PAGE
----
[7] Kevin Johnson, “ISIL's sophisticated recruiting campaign poses persistent threat in U.S.,” USA Today (April 26, 2015) http://www.usatoday.com/story/news/nation/2015/04/26/foreign-fighters-isil-fbi/26202741 (accessed July 10, 2015)
[8] Rima Marrouch, “How ISIS is growing and the fight to stop it?” CBS News  (September 14,2014)
[9] Kevin Johnson, “ISIL's sophisticated recruiting campaign poses persistent threat in U.S.,” USA Today (April 26, 2015) http://www.usatoday.com/story/news/nation/2015/04/26/foreign-fighters-isil-fbi/26202741 (accessed July 10, 2015) 
[10] EuroNews, “ISIL’s radicalization of foreign fighters,” EuroNews (May 21, 2015)    http://www.euronews.com/2015/05/21/isil-s-radicalisation-of-foreign-fighters/ (accessed July 14, 2015)
[11] Daniel Byman and Jeremy Shapiro, “Be Afraid be a little Afraid: The Threat of Terrorism from Western Foreign Fighters in Syria and Iraq,”  The Brookings Institution  http://www.brookings.edu/~/media/research/files/papers/2014/11/western-foreign-fighters-in-syria-and-iraq-byman-shapiro/be-afraid--web.pdf (accessed July 1, 2015)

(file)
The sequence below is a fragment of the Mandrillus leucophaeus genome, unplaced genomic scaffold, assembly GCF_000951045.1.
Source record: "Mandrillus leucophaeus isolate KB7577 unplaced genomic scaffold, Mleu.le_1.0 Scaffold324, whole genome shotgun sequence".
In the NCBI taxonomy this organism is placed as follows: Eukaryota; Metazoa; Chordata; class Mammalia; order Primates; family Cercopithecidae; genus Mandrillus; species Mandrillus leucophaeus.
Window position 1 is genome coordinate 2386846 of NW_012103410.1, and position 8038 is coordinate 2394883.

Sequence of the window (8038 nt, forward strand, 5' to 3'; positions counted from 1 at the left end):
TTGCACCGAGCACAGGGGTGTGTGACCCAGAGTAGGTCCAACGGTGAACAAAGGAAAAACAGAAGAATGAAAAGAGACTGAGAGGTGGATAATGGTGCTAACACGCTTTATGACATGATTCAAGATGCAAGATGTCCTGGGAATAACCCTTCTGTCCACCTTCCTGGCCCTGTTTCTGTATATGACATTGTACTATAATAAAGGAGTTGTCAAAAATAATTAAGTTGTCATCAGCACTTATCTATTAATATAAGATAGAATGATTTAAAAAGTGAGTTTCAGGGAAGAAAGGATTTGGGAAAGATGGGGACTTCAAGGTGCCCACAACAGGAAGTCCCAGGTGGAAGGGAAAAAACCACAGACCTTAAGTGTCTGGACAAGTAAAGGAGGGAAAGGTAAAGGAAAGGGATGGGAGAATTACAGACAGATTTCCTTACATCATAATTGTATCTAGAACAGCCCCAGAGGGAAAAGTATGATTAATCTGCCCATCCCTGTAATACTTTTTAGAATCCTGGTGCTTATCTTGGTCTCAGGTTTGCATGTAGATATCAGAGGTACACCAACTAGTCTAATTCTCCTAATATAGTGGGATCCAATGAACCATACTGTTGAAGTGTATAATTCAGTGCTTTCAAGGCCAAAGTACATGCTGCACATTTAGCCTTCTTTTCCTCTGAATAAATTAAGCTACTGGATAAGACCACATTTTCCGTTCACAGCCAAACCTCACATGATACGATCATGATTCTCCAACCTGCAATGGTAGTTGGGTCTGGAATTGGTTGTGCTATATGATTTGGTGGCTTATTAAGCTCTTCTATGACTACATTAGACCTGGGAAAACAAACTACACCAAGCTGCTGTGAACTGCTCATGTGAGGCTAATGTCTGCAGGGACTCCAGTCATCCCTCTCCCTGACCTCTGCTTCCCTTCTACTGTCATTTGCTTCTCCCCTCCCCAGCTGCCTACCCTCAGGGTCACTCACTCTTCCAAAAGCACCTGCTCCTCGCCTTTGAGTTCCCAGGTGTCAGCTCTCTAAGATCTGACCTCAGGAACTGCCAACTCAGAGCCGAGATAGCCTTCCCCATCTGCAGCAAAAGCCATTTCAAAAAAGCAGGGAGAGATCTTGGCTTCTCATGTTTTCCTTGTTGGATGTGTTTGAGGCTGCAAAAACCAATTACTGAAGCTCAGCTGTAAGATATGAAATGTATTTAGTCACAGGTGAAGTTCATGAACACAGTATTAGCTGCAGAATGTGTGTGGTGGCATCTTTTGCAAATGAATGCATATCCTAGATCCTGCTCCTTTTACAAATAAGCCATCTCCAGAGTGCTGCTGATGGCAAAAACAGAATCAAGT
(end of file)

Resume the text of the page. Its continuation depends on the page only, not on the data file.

[12] Ibid
[13] Rima Marrouch, “How ISIS is growing and the fight to stop it?” CBS News  (September 14,2014)
[14] Kevin Johnson, “ISIL's sophisticated recruiting campaign poses persistent threat in U.S.,” USA Today (April 26, 2015) http://www.usatoday.com/story/news/nation/2015/04/26/foreign-fighters-isil-fbi/26202741 (accessed July 10, 2015)
[15] Richard Barrett, “Foreign Fighters in Syria,” The Souhan Group (June 2014) http://soufangroup.com/wp-content/uploads/2014/06/TSG-Foreign-Fighters-in-Syria.pdf (accessed July 14, 2014)
[16] Kukil Bora, “ISIS Continues Steady Recruitment As 20,000 Foreign Fighters Join Extremist Groups In Syria, Iraq: Report,” International Business Times  (February 11, 2015) http://www.ibtimes.com/isis-continues-steady-recruitment-20000-foreign-fighters-join-extremist-groups-syria-1812440 (accessed June 20, 2015)